Making better decisions: taming cognitive biases

making better decisions

Cognitive biases are systemic patterns in how we think. We usually think of them as diversions from rationality as we fail to take into account new information or give higher weight to certain types of information than we should. There are dozens of cognitive biases—far too many to commit to memory, let alone be aware of them in the moment.

Tackling bias in real-time is extremely difficult because our thinking evolved to take advantage of intuition when we can—it’s fast, efficient and usually “good enough.” It takes practice to learn how to beat a cognitive bias.

The first step is to understand when we are vulnerable to a cognitive bias playing a role in making a bad decision. This handy, human-centered mapping of cognitive bias can help you build your situational awareness and bias-spotting skills.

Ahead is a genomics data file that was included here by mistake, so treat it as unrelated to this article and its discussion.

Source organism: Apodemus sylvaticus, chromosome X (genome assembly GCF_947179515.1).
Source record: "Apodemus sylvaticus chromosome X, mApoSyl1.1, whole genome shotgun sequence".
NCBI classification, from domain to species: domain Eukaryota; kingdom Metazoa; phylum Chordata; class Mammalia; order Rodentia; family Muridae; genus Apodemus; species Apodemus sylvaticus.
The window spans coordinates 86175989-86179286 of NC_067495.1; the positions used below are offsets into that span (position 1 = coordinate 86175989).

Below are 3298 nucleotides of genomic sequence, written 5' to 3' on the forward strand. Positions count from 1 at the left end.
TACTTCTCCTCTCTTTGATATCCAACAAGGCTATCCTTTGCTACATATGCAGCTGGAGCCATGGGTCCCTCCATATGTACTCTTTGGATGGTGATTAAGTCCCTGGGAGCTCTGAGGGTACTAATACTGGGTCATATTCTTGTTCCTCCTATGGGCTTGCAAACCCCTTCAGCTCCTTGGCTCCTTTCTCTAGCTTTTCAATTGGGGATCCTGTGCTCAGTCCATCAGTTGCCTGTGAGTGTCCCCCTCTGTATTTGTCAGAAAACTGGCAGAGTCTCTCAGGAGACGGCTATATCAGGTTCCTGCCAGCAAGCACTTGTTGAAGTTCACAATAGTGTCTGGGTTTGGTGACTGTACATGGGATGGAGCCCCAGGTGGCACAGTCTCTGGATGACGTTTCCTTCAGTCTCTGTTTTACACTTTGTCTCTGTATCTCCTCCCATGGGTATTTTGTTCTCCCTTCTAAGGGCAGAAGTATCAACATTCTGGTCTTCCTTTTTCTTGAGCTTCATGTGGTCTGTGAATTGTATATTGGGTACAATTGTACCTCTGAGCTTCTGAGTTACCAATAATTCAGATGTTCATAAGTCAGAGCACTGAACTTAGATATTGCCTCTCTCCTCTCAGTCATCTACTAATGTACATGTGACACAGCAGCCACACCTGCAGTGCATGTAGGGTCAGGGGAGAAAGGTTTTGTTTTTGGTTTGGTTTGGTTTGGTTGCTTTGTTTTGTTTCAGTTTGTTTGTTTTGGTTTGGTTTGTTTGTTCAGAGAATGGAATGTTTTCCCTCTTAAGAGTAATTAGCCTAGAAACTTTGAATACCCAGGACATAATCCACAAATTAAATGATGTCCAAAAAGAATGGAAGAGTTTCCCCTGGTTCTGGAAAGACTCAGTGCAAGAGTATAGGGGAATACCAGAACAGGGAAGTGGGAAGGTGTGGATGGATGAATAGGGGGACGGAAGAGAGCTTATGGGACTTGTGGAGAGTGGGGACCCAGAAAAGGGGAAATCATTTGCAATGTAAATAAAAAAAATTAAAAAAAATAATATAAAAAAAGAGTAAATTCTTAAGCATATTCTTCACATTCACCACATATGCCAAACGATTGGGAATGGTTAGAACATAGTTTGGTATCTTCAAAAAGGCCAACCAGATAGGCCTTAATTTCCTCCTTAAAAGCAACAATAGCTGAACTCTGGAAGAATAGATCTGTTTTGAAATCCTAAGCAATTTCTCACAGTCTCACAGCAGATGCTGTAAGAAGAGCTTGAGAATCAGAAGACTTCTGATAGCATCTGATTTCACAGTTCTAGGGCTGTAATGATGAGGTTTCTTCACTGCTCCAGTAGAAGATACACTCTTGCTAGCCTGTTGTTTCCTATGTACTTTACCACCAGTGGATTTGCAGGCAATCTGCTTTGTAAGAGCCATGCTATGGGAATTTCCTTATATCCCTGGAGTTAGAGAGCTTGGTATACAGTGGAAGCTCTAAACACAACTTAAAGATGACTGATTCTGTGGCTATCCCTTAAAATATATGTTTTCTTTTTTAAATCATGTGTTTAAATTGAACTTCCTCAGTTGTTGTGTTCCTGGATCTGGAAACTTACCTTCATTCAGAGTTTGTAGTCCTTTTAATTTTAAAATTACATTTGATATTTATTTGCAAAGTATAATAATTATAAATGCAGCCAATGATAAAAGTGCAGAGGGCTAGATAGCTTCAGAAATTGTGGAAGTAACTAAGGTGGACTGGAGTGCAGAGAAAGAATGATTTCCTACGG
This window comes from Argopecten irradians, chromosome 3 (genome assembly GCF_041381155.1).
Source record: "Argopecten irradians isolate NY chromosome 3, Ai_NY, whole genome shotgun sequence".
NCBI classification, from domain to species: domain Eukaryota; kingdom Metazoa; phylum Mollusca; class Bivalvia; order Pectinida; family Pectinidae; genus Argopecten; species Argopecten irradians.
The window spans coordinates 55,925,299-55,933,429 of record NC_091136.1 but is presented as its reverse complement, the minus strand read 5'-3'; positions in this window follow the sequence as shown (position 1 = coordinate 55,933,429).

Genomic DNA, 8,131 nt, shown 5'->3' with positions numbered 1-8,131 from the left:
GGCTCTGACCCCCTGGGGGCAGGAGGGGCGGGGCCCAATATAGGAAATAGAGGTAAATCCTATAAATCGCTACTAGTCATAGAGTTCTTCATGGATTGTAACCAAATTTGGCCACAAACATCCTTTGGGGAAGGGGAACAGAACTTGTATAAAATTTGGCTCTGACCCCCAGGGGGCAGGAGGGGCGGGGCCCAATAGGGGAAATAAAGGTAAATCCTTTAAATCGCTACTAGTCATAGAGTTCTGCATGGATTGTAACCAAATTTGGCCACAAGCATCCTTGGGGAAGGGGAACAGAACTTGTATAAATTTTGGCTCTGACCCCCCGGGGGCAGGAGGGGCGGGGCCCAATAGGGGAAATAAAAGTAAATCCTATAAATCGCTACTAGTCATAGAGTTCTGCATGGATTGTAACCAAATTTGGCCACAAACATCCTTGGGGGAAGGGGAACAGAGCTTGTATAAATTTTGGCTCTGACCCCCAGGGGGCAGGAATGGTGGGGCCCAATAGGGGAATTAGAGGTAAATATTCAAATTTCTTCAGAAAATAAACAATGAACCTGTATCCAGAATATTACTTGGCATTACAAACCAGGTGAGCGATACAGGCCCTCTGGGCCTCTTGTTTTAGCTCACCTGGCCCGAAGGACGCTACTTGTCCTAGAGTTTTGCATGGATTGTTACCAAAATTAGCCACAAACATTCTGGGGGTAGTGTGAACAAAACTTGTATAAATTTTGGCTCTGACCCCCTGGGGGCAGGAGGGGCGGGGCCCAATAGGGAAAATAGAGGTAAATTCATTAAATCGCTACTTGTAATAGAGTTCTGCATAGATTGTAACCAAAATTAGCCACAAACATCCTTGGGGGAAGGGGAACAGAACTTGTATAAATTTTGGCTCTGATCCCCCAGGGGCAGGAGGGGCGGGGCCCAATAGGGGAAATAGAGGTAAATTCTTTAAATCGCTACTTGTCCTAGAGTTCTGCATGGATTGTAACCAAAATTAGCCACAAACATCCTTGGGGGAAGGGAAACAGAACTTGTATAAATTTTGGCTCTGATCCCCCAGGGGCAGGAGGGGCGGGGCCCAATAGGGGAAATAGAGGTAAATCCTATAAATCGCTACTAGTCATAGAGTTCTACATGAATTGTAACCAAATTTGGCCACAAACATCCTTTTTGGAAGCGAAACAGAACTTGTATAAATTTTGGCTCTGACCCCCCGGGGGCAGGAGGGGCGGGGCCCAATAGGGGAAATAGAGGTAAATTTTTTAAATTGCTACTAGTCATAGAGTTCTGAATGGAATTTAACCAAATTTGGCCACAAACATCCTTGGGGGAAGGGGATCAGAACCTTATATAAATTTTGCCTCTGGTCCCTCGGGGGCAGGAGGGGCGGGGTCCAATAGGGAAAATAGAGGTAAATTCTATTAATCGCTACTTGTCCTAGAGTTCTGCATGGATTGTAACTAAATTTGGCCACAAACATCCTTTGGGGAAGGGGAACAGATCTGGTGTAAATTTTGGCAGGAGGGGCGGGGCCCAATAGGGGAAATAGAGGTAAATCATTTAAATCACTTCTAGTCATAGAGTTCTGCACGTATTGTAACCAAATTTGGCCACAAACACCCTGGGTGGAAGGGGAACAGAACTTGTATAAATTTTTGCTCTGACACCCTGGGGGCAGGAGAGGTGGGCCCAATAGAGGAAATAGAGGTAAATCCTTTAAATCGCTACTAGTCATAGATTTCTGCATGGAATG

Humans evolved ways of thinking under constrained resources of energy and time. “Human bias is a necessary consequence of the constraints we are under,” according to Tom Griffiths. Because humans are good at considering our own cognitive strategies — something Griffiths calls meta-reasoning—there are opportunities to develop “cognitive crutches.”

You don’t need to know all these biases to beat them. Instead, choose one of the bias outcomes—for example, “we simplify probabilities and numbers to make them easier to think about” and when you are next questioning the meaning of data, be conscious of simplification steps you are taking and ask “what am I missing when I simplify this?”

Cognitive biases are hardwired. But so is the need for deliberative cognition that steps in when we allow it to. There is no need to know every bias to beat it. Awareness of how bias works, developing the skills to know when to engage more deliberation and suppress intuition is the first cognitive crutch to making better decisions.

This article is one in a series of hacks, tips and tricks for making better decisions.

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